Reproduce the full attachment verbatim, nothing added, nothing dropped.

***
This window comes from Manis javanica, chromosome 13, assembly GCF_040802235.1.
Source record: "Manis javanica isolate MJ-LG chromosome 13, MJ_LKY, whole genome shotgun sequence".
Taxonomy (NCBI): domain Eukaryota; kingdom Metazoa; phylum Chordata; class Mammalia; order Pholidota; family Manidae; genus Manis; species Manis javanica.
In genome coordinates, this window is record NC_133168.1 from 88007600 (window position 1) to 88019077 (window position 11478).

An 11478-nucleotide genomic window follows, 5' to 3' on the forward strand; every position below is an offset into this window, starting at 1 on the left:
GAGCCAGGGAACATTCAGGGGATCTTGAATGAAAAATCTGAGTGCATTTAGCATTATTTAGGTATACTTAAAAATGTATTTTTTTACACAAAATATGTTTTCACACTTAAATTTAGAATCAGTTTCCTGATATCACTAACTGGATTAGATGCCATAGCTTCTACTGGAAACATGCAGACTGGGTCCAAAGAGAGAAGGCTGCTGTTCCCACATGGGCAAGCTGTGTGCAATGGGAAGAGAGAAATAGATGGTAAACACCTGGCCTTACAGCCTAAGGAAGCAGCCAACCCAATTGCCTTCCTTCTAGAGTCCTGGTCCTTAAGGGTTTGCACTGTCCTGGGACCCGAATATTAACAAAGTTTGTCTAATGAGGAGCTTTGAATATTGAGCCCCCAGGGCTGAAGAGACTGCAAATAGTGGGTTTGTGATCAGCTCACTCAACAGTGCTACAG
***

This window comes from Manis javanica, chromosome 13, assembly GCF_040802235.1.
Source record: "Manis javanica isolate MJ-LG chromosome 13, MJ_LKY, whole genome shotgun sequence".
Taxonomy (NCBI): domain Eukaryota; kingdom Metazoa; phylum Chordata; class Mammalia; order Pholidota; family Manidae; genus Manis; species Manis javanica.
In genome coordinates, this window is record NC_133168.1 from 88007600 (window position 1) to 88019077 (window position 11478).

An 11478-nucleotide genomic window follows, 5' to 3' on the forward strand; every position below is an offset into this window, starting at 1 on the left:
GAGCCAGGGAACATTCAGGGGATCTTGAATGAAAAATCTGAGTGCATTTAGCATTATTTAGGTATACTTAAAAATGTATTTTTTTACACAAAATATGTTTTCACACTTAAATTTAGAATCAGTTTCCTGATATCACTAACTGGATTAGATGCCATAGCTTCTACTGGAAACATGCAGACTGGGTCCAAAGAGAGAAGGCTGCTGTTCCCACATGGGCAAGCTGTGTGCAATGGGAAGAGAGAAATAGATGGTAAACACCTGGCCTTACAGCCTAAGGAAGCAGCCAACCCAATTGCCTTCCTTCTAGAGTCCTGGTCCTTAAGGGTTTGCACTGTCCTGGGACCCGAATATTAACAAAGTTTGTCTAATGAGGAGCTTTGAATATTGAGCCCCCAGGGCTGAAGAGACTGCAAATAGTGGGTTTGTGATCAGCTCACTCAACAGTGCTACAG